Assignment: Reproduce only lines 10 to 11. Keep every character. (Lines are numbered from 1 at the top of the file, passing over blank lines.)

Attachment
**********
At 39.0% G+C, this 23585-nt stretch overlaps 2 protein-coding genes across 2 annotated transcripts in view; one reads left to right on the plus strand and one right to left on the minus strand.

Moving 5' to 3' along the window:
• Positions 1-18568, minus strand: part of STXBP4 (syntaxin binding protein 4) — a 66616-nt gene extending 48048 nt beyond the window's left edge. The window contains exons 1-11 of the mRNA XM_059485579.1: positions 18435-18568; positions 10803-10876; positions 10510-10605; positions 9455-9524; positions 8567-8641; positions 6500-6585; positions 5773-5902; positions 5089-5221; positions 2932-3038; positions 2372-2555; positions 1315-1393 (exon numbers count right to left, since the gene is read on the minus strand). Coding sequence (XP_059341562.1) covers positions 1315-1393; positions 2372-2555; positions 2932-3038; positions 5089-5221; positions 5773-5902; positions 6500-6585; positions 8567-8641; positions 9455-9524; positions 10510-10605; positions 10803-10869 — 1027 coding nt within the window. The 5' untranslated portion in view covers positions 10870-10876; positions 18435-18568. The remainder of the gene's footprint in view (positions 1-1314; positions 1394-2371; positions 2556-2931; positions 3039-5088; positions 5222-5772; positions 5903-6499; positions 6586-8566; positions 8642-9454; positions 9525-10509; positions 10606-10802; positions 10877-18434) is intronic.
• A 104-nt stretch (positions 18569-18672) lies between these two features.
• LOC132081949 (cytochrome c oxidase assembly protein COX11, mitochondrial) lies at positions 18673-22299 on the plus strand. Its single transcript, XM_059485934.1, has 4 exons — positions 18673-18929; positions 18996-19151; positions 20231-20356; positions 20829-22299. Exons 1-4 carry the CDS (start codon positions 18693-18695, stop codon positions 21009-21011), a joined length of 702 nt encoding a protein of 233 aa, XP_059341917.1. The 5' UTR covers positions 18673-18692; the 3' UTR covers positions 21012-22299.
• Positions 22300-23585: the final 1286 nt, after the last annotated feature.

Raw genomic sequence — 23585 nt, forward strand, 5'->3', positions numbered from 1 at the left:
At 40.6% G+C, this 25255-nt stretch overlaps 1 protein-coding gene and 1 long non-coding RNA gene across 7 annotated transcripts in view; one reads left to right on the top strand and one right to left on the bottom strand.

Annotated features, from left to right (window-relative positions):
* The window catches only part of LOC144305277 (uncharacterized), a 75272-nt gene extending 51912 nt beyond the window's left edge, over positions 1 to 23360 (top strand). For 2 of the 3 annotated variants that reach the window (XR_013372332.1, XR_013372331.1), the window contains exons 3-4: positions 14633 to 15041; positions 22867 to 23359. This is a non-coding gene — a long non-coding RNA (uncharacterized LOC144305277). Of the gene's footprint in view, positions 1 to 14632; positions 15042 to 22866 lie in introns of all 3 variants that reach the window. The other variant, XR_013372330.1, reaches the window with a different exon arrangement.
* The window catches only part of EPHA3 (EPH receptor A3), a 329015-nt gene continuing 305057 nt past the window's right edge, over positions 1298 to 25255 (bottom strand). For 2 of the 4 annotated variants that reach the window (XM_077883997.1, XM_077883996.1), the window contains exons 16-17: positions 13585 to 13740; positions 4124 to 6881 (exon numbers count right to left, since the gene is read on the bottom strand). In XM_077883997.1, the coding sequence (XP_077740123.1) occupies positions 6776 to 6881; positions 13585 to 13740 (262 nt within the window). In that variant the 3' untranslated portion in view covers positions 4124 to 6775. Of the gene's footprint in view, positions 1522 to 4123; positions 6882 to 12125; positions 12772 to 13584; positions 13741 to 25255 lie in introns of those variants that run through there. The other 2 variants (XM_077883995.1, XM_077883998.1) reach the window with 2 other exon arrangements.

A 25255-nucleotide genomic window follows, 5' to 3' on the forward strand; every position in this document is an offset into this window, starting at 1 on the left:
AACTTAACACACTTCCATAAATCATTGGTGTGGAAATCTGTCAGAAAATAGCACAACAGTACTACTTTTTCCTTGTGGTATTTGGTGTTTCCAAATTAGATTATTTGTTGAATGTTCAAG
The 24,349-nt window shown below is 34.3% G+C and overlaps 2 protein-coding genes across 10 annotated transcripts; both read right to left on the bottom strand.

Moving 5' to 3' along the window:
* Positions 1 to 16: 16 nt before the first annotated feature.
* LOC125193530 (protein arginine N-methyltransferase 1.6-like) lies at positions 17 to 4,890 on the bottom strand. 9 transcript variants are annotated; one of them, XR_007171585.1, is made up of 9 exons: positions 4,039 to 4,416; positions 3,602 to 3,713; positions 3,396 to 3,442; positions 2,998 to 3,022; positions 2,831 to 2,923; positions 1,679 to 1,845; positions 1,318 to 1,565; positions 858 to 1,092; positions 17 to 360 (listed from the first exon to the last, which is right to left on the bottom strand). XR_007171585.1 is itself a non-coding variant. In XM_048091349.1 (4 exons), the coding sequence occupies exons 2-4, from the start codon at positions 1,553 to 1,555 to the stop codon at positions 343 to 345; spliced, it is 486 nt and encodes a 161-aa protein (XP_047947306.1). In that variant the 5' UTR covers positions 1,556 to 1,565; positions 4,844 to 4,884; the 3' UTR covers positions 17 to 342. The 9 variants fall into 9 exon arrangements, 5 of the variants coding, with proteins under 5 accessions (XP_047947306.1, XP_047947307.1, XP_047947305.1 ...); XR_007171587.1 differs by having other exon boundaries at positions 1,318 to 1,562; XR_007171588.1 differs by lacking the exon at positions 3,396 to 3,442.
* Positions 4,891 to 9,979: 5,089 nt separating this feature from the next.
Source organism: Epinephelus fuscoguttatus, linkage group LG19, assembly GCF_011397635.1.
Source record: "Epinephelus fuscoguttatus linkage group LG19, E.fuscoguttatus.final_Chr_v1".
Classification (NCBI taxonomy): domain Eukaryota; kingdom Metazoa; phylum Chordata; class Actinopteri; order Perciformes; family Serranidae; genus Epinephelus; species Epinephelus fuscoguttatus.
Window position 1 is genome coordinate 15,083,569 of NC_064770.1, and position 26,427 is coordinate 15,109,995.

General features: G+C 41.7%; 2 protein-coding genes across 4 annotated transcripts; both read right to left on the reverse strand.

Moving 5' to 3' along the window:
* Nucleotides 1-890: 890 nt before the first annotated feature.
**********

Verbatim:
* The window catches only part of LOC144305277 (uncharacterized), a 75272-nt gene extending 51912 nt beyond the window's left edge, over positions 1 to 23360 (top strand). For 2 of the 3 annotated variants that reach the window (XR_013372332.1, XR_013372331.1), the window contains exons 3-4: positions 14633 to 15041; positions 22867 to 23359. This is a non-coding gene — a long non-coding RNA (uncharacterized LOC144305277). Of the gene's footprint in view, positions 1 to 14632; positions 15042 to 22866 lie in introns of all 3 variants that reach the window. The other variant, XR_013372330.1, reaches the window with a different exon arrangement.
* The window catches only part of EPHA3 (EPH receptor A3), a 329015-nt gene continuing 305057 nt past the window's right edge, over positions 1298 to 25255 (bottom strand). For 2 of the 4 annotated variants that reach the window (XM_077883997.1, XM_077883996.1), the window contains exons 16-17: positions 13585 to 13740; positions 4124 to 6881 (exon numbers count right to left, since the gene is read on the bottom strand). In XM_077883997.1, the coding sequence (XP_077740123.1) occupies positions 6776 to 6881; positions 13585 to 13740 (262 nt within the window). In that variant the 3' untranslated portion in view covers positions 4124 to 6775. Of the gene's footprint in view, positions 1522 to 4123; positions 6882 to 12125; positions 12772 to 13584; positions 13741 to 25255 lie in introns of those variants that run through there. The other 2 variants (XM_077883995.1, XM_077883998.1) reach the window with 2 other exon arrangements.